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Scott Dawes

By Scott Dawes

Local Welfare Assistance Funding: Now you see it, now you don’t

Last week, the Government opened its new consultation on the funding for Local Welfare Assistance Schemes (LWAS). Admittedly, that doesn’t sound very exciting.

But don’t be fooled – because local welfare schemes are at risk, so the outcome of this consultation could become incredibly important to people in need.

In another life, LWAS was the Social Fund. Both have provided one-off assistance to people who fall on hard times. So when your fridge breaks, and you can barely keep up with the rent – let alone pay for a new fridge – you don’t have to choose between putting your family home at risk or feeding your children with food that might have gone off.

Crucially, these schemes provide welfare support nationwide, but can be used flexibly to meet the needs of people living locally. There isn’t anything else like it.

Without it people who suffer a setback could simply spiral into debt and homelessness again.

We know what happens when people can’t get help for basic goods – in our Sustain research into private renting we spoke to one mother whose children relied on bucket baths to wash, and another who couldn’t even keep milk cold.

We also know that the Social Fund has helped people living in the private rented sector to keep paying their rent when things have taken a turn for the worse.

So these schemes are important, but why is the funding being cut?

Well, it used to be funded by the Department for Work and Pensions, but in April 2013 they shifted responsibility to the Department for Communities and Local Government, who then left it to councils to deliver locally.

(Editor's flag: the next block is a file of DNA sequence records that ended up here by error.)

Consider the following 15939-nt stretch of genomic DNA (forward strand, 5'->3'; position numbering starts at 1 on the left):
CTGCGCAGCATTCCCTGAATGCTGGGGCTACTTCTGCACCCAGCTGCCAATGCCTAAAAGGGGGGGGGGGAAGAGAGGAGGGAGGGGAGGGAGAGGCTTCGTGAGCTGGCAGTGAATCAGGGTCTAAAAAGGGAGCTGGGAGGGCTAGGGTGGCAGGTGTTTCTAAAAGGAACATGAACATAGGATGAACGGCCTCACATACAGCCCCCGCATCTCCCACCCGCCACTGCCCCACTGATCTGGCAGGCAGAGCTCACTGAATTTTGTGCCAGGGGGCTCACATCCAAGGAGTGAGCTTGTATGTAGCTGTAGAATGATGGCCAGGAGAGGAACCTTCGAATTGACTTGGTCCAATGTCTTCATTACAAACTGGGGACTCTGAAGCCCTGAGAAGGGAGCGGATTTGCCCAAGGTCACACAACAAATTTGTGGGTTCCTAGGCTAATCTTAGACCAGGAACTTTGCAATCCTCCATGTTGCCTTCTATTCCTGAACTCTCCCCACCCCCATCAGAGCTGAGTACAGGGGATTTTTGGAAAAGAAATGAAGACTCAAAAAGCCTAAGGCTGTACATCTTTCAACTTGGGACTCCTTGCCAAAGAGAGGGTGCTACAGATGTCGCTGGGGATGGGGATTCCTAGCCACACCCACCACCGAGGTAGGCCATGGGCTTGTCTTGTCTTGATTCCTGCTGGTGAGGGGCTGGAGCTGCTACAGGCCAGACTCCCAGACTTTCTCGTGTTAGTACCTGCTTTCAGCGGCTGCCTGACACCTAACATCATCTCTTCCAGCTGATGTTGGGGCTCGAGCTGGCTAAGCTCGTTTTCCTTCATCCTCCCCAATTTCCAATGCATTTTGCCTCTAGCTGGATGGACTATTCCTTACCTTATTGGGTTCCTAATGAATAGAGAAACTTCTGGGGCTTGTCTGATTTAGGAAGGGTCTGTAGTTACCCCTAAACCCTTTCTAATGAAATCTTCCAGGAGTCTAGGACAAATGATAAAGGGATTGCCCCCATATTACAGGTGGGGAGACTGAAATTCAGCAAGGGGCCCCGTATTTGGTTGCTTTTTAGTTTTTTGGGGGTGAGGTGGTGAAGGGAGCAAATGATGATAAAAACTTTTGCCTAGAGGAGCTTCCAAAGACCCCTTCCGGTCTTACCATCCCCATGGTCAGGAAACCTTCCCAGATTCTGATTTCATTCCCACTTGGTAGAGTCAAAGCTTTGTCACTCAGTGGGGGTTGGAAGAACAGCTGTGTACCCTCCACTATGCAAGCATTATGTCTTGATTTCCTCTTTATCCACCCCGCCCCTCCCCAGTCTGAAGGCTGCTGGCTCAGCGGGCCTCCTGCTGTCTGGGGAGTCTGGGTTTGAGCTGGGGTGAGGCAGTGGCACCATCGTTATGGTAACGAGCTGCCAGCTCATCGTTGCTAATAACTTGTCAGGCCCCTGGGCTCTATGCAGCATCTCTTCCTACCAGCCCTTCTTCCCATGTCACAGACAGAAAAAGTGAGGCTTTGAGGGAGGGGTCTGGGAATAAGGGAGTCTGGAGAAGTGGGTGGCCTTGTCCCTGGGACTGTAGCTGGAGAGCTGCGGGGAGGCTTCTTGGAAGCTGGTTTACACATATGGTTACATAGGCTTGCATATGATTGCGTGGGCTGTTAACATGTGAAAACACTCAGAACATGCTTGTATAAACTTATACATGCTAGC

Importantly, the money still came from DWP; at least until they announced earlier this year that they weren’t going to fund the schemes beyond 2016.

This left DCLG high and dry and meant that councils – who have had to set up these schemes – have been given extra responsibility to carry on running them, but without the funding to match.

In the meantime, the Government were Judicially Reviewed by Child Poverty Action Group. Clearly nervous, the Government offered to review its decision through a consultation to settle the case, which CPAG accepted.

So there’s a proper consultation happening, right? Wrong.

The consultation “offers” three specific choices; no funding; no funding but suggestions on how much councils should spend; and no funding with ring fenced spending from elsewhere in councils’ budgets.

Let’s be clear, the funding has been cut in all of those options.

For 2013-14 and 2014-15 funding for LWAS was given to councils on top of their budgets but in each of the consultation options councils will be expected find the money from within their existing budgets.

Oh, and by the way their funding formula hasn’t been altered to take this into account, while their overall budgets for next year have shrunk by 13%.

There’s also an open ended fourth option, but if you want to suggest continued funding, you’re expected to cost it by proposing suggestions that wield the axe elsewhere.

So what we have is a consultation on whether to continue funding the schemes, where none of the three choices are continued funding.

There are three simple points to be made here.

The first is that this is a cut. Under current proposals, funding will be stopped. Councils’ funding formula remains unchanged; so even if councils are forced to ring fence money for the schemes, they will have to find savings elsewhere, and from even smaller budgets.

The second is that this cut needs to be challenged. These schemes are incredibly important and need to be continued; they help prevent homelessness and aid some of the most vulnerable people to access the basic goods we all take for granted.

So please respond to the consultation through our website and tell the government that they need to keep this funding in place.

The third is a wider point; when it comes to people’s homes, is this the way people expect important decisions to be made?